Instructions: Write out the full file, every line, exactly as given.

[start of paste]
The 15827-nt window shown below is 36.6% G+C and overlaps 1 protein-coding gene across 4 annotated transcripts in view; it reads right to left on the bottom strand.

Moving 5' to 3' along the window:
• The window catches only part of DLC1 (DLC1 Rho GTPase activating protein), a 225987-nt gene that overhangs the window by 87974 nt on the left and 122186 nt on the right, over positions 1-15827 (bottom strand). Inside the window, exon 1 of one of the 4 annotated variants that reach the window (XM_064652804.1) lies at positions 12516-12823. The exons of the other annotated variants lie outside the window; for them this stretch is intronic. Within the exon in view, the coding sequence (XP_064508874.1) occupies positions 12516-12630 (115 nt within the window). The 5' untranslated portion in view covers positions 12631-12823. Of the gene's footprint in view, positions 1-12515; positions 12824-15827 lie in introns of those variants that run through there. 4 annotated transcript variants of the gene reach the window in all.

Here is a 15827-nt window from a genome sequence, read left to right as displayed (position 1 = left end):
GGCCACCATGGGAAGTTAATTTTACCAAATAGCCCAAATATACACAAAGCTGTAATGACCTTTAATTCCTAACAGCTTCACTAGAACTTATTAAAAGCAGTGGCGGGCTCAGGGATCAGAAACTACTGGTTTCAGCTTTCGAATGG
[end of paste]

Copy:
The 15827-nt window shown below is 36.6% G+C and overlaps 1 protein-coding gene across 4 annotated transcripts in view; it reads right to left on the bottom strand.

Moving 5' to 3' along the window:
• The window catches only part of DLC1 (DLC1 Rho GTPase activating protein), a 225987-nt gene that overhangs the window by 87974 nt on the left and 122186 nt on the right, over positions 1-15827 (bottom strand). Inside the window, exon 1 of one of the 4 annotated variants that reach the window (XM_064652804.1) lies at positions 12516-12823. The exons of the other annotated variants lie outside the window; for them this stretch is intronic. Within the exon in view, the coding sequence (XP_064508874.1) occupies positions 12516-12630 (115 nt within the window). The 5' untranslated portion in view covers positions 12631-12823. Of the gene's footprint in view, positions 1-12515; positions 12824-15827 lie in introns of those variants that run through there. 4 annotated transcript variants of the gene reach the window in all.

Here is a 15827-nt window from a genome sequence, read left to right as displayed (position 1 = left end):
GGCCACCATGGGAAGTTAATTTTACCAAATAGCCCAAATATACACAAAGCTGTAATGACCTTTAATTCCTAACAGCTTCACTAGAACTTATTAAAAGCAGTGGCGGGCTCAGGGATCAGAAACTACTGGTTTCAGCTTTCGAATGG